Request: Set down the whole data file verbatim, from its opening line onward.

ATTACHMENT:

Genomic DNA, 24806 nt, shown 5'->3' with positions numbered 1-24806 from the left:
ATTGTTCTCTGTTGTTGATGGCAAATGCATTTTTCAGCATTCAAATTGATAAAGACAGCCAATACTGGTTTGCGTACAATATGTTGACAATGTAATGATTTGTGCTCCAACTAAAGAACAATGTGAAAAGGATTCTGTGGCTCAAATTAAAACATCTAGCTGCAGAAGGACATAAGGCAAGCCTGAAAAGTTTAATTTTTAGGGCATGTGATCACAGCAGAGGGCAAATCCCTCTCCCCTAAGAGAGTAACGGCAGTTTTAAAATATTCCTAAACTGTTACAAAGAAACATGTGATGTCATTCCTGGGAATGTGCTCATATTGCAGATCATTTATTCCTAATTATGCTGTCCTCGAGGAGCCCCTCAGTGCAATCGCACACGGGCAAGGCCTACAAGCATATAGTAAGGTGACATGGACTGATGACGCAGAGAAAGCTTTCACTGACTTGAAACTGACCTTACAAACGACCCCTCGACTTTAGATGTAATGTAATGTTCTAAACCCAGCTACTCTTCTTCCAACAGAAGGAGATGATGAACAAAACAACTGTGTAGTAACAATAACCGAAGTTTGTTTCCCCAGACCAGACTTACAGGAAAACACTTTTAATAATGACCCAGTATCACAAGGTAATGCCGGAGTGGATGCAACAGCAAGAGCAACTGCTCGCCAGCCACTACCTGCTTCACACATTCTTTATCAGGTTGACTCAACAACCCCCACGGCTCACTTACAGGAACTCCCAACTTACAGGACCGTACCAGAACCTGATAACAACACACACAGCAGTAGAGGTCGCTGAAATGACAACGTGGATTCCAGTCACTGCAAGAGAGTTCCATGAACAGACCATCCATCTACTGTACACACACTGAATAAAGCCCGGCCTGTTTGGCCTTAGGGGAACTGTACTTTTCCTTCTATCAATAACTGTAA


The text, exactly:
Genomic DNA, 24806 nt, shown 5'->3' with positions numbered 1-24806 from the left:
ATTGTTCTCTGTTGTTGATGGCAAATGCATTTTTCAGCATTCAAATTGATAAAGACAGCCAATACTGGTTTGCGTACAATATGTTGACAATGTAATGATTTGTGCTCCAACTAAAGAACAATGTGAAAAGGATTCTGTGGCTCAAATTAAAACATCTAGCTGCAGAAGGACATAAGGCAAGCCTGAAAAGTTTAATTTTTAGGGCATGTGATCACAGCAGAGGGCAAATCCCTCTCCCCTAAGAGAGTAACGGCAGTTTTAAAATATTCCTAAACTGTTACAAAGAAACATGTGATGTCATTCCTGGGAATGTGCTCATATTGCAGATCATTTATTCCTAATTATGCTGTCCTCGAGGAGCCCCTCAGTGCAATCGCACACGGGCAAGGCCTACAAGCATATAGTAAGGTGACATGGACTGATGACGCAGAGAAAGCTTTCACTGACTTGAAACTGACCTTACAAACGACCCCTCGACTTTAGATGTAATGTAATGTTCTAAACCCAGCTACTCTTCTTCCAACAGAAGGAGATGATGAACAAAACAACTGTGTAGTAACAATAACCGAAGTTTGTTTCCCCAGACCAGACTTACAGGAAAACACTTTTAATAATGACCCAGTATCACAAGGTAATGCCGGAGTGGATGCAACAGCAAGAGCAACTGCTCGCCAGCCACTACCTGCTTCACACATTCTTTATCAGGTTGACTCAACAACCCCCACGGCTCACTTACAGGAACTCCCAACTTACAGGACCGTACCAGAACCTGATAACAACACACACAGCAGTAGAGGTCGCTGAAATGACAACGTGGATTCCAGTCACTGCAAGAGAGTTCCATGAACAGACCATCCATCTACTGTACACACACTGAATAAAGCCCGGCCTGTTTGGCCTTAGGGGAACTGTACTTTTCCTTCTATCAATAACTGTAA